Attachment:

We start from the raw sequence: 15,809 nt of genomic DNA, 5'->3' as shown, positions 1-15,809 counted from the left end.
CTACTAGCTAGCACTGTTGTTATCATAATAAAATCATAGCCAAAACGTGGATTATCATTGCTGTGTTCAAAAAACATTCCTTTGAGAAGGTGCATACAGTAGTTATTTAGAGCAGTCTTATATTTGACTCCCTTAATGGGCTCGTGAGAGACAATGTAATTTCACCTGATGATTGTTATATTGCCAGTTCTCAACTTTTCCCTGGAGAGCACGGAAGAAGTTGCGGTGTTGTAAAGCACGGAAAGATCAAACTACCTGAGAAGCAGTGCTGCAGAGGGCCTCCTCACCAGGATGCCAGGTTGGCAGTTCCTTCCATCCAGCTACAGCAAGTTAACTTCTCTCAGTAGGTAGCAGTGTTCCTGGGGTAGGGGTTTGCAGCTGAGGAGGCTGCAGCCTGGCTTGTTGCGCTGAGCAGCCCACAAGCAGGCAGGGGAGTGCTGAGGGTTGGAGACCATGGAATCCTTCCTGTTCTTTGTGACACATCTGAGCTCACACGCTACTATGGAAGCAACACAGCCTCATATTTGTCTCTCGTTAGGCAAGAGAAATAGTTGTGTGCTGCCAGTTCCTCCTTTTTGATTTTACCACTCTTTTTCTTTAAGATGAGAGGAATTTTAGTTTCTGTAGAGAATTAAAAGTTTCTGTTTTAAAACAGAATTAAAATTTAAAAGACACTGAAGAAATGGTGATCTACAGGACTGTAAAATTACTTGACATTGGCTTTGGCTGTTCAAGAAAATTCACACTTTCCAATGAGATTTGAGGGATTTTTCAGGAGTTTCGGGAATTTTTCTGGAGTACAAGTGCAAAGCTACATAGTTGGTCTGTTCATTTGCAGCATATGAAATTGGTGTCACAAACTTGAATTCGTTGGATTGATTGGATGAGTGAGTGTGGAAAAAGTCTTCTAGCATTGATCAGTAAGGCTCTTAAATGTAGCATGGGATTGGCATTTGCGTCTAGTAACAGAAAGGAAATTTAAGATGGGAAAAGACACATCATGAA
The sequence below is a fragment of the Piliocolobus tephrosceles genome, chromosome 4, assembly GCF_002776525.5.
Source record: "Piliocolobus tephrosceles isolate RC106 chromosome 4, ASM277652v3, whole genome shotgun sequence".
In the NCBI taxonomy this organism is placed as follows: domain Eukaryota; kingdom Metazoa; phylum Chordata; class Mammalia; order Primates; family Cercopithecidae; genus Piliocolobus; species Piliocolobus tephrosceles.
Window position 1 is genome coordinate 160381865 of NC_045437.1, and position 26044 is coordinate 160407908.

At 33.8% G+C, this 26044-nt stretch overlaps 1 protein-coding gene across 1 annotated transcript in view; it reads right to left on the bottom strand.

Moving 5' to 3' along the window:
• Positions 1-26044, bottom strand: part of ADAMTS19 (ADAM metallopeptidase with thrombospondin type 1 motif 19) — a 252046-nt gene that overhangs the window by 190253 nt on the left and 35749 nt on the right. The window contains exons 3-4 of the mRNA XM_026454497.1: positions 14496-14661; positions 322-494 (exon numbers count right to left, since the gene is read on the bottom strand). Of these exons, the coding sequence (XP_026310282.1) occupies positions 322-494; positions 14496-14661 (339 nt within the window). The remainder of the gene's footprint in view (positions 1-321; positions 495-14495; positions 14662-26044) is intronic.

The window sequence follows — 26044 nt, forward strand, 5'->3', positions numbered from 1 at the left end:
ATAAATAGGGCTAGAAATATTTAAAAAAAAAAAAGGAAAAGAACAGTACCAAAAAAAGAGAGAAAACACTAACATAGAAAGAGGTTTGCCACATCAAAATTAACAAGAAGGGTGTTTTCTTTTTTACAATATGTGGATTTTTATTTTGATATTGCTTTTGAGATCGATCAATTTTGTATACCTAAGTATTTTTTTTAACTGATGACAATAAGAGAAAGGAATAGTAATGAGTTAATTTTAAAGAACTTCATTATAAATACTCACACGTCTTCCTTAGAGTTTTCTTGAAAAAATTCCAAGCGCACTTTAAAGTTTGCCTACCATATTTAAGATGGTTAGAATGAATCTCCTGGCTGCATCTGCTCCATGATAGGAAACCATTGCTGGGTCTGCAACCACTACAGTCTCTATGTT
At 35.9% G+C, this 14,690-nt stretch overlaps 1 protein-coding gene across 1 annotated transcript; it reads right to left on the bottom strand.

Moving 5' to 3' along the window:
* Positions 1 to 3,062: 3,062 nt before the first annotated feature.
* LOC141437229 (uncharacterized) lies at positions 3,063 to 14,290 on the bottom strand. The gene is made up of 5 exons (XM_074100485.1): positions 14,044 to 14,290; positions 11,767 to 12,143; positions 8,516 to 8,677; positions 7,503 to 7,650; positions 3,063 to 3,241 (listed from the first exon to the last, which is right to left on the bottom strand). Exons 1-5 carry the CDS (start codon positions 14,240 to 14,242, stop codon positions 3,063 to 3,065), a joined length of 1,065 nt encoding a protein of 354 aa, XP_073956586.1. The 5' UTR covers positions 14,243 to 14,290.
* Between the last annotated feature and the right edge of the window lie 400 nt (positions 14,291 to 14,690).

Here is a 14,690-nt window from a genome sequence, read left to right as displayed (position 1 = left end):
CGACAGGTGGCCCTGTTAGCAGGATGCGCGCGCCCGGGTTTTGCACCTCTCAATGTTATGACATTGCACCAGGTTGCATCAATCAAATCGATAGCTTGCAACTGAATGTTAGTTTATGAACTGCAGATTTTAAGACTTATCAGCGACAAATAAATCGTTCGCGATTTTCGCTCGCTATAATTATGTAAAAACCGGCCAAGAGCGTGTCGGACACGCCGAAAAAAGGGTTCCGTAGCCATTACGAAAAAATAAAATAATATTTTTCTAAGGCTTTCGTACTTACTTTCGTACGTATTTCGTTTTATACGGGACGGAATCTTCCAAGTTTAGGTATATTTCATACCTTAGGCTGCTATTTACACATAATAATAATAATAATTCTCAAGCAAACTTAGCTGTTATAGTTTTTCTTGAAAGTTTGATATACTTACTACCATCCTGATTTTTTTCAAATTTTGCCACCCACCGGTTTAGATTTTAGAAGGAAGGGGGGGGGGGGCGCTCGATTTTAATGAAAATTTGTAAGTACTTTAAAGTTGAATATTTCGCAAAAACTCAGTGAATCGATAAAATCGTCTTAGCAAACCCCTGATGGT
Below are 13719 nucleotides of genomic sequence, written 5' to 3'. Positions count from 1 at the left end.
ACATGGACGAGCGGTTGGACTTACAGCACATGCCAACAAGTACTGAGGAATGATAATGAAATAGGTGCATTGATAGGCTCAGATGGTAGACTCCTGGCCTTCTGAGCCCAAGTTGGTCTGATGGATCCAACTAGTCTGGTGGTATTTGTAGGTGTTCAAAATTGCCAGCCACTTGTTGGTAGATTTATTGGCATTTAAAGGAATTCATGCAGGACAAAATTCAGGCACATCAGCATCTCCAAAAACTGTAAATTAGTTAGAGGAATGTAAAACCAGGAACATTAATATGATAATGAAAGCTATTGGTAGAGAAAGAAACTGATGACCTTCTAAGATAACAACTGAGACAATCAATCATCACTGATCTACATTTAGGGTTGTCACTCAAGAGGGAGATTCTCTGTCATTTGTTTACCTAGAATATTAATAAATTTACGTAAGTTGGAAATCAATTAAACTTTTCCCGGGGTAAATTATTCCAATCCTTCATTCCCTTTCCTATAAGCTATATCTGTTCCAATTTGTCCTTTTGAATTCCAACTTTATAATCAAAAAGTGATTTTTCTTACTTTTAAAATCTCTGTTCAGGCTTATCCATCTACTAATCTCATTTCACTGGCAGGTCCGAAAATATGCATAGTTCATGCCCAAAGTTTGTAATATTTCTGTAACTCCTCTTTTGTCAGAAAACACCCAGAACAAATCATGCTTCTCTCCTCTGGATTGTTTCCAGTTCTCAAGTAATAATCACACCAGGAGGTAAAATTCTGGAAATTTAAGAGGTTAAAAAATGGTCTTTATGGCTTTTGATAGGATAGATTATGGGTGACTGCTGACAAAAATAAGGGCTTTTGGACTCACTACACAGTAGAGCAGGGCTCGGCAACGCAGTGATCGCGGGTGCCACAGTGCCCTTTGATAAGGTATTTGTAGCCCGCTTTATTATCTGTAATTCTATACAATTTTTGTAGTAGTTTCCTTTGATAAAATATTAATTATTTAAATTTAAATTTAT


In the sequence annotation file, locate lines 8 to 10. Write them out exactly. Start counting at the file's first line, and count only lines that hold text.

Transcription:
Moving 5' to 3' along the window:
• Positions 1-26044, bottom strand: part of ADAMTS19 (ADAM metallopeptidase with thrombospondin type 1 motif 19) — a 252046-nt gene that overhangs the window by 190253 nt on the left and 35749 nt on the right. The window contains exons 3-4 of the mRNA XM_026454497.1: positions 14496-14661; positions 322-494 (exon numbers count right to left, since the gene is read on the bottom strand). Of these exons, the coding sequence (XP_026310282.1) occupies positions 322-494; positions 14496-14661 (339 nt within the window). The remainder of the gene's footprint in view (positions 1-321; positions 495-14495; positions 14662-26044) is intronic.

The window sequence follows — 26044 nt, forward strand, 5'->3', positions numbered from 1 at the left end: